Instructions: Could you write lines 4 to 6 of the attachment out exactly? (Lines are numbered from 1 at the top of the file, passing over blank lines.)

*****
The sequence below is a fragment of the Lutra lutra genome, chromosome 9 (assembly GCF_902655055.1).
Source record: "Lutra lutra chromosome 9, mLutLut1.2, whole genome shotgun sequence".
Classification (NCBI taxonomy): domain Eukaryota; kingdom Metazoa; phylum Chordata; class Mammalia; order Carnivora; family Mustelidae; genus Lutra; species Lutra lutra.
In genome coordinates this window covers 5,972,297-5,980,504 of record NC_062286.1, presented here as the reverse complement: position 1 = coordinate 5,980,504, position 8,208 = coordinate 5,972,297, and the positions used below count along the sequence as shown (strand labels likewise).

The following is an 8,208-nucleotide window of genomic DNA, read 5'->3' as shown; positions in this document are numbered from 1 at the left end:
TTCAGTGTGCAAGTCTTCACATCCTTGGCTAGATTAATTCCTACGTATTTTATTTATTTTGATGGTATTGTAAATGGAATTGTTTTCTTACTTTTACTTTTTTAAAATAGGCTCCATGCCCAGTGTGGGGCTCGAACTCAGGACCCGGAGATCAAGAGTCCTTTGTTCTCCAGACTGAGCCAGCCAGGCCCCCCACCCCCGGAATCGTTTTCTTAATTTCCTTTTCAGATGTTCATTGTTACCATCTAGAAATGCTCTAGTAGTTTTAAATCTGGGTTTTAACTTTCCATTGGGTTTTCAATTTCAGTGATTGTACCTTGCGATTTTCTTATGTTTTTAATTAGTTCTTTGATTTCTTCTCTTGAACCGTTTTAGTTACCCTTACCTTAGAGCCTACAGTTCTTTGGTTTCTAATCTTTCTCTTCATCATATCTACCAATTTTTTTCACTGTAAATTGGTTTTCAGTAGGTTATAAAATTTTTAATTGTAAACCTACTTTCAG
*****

In genome coordinates this window covers 5,972,297-5,980,504 of record NC_062286.1, presented here as the reverse complement: position 1 = coordinate 5,980,504, position 8,208 = coordinate 5,972,297, and the positions used below count along the sequence as shown (strand labels likewise).

The following is an 8,208-nucleotide window of genomic DNA, read 5'->3' as shown; positions in this document are numbered from 1 at the left end:
TTCAGTGTGCAAGTCTTCACATCCTTGGCTAGATTAATTCCTACGTATTTTATTTATTTTGATGGTATTGTAAATGGAATTGTTTTCTTACTTTTACTTTTTTAAAATAGGCTCCATGCCCAGTGTGGGGCTCGAACTCAGGACCCGGAGATCAAGAGTCCTTTGTTCTCCAGACTGAGCCAGCCAGGCCCCCCACCCCCGGAATCGTTTTCTTAATTTCCTTTTCAGATGTTCATTGTTACCATCTAGAAATGCTCTAGTAGTTTTAAATCTGGGTTTTAACTTTCCATTGGGTTTTCAATTTCAGTGATTGTACCTTGCGATTTTCTTATGTTTTTAATTAGTTCTTTGATTTCTTCTCTTGAACCGTTTTAGTTACCCTTACCTTAGAGCCTACAGTTCTTTGGTTTCTAATCTTTCTCTTCATCATATCTACCAATTTTTTTCACTGTAAATTGGTTTTCAGTAGGTTATAAAATTTTTAATTGTAAACCTACTTTCAG